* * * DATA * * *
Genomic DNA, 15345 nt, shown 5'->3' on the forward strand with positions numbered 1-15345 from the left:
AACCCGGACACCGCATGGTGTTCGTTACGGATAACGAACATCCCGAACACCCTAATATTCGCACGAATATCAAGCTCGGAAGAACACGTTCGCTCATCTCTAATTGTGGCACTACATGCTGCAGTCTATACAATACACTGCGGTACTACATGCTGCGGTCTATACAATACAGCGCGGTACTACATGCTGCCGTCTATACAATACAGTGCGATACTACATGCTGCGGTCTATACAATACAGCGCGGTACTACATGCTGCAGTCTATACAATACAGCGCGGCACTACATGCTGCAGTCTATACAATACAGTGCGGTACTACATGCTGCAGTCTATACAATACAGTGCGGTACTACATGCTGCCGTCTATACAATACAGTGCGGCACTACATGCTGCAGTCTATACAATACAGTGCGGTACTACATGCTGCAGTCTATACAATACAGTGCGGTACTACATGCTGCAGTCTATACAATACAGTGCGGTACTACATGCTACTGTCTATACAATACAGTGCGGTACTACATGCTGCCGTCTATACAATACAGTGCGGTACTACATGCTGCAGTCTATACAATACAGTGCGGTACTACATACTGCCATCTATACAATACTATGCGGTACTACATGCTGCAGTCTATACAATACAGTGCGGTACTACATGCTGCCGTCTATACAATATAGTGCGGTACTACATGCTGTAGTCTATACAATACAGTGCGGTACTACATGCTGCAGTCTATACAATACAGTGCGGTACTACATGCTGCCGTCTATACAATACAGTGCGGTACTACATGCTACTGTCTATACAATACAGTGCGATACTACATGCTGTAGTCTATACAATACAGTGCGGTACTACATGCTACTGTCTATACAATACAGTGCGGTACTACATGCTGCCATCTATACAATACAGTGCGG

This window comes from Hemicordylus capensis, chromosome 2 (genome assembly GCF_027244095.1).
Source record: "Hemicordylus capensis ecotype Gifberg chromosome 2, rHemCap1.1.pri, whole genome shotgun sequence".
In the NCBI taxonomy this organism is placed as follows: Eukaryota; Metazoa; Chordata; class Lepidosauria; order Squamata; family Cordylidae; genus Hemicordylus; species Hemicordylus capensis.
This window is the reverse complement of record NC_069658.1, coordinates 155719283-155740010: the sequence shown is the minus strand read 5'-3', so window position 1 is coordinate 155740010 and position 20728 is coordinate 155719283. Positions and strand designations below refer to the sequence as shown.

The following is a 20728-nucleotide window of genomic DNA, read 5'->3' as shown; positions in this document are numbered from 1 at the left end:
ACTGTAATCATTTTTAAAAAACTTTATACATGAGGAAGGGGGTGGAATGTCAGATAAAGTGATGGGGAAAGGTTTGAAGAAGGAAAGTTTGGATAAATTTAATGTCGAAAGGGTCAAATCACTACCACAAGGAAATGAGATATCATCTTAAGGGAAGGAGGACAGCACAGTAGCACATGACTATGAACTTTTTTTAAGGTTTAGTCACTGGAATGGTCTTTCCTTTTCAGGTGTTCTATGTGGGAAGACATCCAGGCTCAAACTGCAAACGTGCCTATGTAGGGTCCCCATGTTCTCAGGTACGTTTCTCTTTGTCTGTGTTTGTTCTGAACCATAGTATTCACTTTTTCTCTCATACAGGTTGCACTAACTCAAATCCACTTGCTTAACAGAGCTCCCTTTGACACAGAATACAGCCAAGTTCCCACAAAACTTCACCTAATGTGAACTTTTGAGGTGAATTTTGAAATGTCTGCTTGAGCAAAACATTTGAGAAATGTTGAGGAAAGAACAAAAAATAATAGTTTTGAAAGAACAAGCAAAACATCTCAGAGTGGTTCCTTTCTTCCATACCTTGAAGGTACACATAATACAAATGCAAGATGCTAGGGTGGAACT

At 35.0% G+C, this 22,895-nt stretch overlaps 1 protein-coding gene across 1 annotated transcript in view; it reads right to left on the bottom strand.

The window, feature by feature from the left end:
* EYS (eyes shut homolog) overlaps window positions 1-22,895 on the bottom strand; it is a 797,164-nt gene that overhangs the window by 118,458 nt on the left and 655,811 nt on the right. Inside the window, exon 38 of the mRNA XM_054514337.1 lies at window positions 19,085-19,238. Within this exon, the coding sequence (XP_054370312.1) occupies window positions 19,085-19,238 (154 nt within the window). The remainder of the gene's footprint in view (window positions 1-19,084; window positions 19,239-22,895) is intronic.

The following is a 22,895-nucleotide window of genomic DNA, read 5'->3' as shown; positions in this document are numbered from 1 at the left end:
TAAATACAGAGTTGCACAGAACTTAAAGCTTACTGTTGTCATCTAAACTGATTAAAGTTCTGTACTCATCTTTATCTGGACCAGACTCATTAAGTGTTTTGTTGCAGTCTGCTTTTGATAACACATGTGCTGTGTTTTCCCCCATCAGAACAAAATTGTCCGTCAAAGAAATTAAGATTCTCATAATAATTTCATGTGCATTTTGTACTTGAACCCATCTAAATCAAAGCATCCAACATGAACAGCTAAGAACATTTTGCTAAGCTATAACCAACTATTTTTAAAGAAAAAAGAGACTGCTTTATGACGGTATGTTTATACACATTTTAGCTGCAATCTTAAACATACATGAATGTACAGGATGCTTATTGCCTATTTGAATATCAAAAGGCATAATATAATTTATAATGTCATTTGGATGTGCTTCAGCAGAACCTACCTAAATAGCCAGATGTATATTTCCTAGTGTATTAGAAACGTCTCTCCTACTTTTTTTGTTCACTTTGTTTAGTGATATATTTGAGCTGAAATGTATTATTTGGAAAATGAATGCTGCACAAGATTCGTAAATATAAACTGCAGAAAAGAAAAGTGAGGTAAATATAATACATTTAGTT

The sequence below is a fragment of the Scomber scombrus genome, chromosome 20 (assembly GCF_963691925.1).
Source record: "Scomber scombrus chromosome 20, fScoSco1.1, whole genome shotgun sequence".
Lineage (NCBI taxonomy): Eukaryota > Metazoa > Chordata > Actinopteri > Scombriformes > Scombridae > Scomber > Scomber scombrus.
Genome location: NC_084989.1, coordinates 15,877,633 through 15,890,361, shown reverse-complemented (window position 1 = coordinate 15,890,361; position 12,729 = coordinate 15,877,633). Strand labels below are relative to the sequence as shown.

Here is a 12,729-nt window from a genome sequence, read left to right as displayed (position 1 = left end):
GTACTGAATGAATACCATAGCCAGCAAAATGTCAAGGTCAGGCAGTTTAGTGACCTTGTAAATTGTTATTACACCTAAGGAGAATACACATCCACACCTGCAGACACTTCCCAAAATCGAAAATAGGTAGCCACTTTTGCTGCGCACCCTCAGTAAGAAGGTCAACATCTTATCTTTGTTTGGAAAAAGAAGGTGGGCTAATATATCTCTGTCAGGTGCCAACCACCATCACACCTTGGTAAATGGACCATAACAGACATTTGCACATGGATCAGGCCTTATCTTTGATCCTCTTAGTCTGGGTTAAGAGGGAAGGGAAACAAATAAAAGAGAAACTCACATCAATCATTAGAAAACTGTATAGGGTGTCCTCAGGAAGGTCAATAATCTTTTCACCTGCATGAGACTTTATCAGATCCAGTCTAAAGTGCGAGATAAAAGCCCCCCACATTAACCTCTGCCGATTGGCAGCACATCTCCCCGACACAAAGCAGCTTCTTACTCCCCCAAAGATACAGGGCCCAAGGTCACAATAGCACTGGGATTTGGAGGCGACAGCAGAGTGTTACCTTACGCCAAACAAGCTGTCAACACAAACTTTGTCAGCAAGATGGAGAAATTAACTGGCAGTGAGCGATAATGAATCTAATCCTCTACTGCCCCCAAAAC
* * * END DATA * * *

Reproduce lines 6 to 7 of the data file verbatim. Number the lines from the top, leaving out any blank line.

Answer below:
This window is the reverse complement of record NC_069658.1, coordinates 155719283-155740010: the sequence shown is the minus strand read 5'-3', so window position 1 is coordinate 155740010 and position 20728 is coordinate 155719283. Positions and strand designations below refer to the sequence as shown.

The following is a 20728-nucleotide window of genomic DNA, read 5'->3' as shown; positions in this document are numbered from 1 at the left end: